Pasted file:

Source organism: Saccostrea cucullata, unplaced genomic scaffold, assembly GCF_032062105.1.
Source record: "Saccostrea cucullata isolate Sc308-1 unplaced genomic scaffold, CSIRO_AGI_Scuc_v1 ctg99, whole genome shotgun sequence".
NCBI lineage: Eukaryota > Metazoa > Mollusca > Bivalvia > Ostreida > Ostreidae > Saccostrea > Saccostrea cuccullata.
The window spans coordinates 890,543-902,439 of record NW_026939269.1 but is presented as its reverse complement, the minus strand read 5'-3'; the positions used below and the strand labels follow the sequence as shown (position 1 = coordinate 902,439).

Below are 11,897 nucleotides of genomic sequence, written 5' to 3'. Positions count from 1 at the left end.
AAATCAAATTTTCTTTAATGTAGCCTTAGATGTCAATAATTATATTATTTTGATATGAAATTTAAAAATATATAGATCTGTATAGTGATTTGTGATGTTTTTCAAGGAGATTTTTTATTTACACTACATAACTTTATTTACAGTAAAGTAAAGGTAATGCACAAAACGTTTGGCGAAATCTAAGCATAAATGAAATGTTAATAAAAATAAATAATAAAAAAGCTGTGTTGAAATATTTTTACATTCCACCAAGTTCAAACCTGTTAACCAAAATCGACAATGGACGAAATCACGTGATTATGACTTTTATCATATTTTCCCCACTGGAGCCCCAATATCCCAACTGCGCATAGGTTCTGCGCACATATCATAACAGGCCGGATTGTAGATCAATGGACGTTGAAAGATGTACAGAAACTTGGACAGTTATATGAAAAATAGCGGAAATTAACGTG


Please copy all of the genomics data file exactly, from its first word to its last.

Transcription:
Source organism: Saccostrea cucullata, unplaced genomic scaffold, assembly GCF_032062105.1.
Source record: "Saccostrea cucullata isolate Sc308-1 unplaced genomic scaffold, CSIRO_AGI_Scuc_v1 ctg99, whole genome shotgun sequence".
NCBI lineage: Eukaryota > Metazoa > Mollusca > Bivalvia > Ostreida > Ostreidae > Saccostrea > Saccostrea cuccullata.
The window spans coordinates 890,543-902,439 of record NW_026939269.1 but is presented as its reverse complement, the minus strand read 5'-3'; the positions used below and the strand labels follow the sequence as shown (position 1 = coordinate 902,439).

Below are 11,897 nucleotides of genomic sequence, written 5' to 3'. Positions count from 1 at the left end.
AAATCAAATTTTCTTTAATGTAGCCTTAGATGTCAATAATTATATTATTTTGATATGAAATTTAAAAATATATAGATCTGTATAGTGATTTGTGATGTTTTTCAAGGAGATTTTTTATTTACACTACATAACTTTATTTACAGTAAAGTAAAGGTAATGCACAAAACGTTTGGCGAAATCTAAGCATAAATGAAATGTTAATAAAAATAAATAATAAAAAAGCTGTGTTGAAATATTTTTACATTCCACCAAGTTCAAACCTGTTAACCAAAATCGACAATGGACGAAATCACGTGATTATGACTTTTATCATATTTTCCCCACTGGAGCCCCAATATCCCAACTGCGCATAGGTTCTGCGCACATATCATAACAGGCCGGATTGTAGATCAATGGACGTTGAAAGATGTACAGAAACTTGGACAGTTATATGAAAAATAGCGGAAATTAACGTG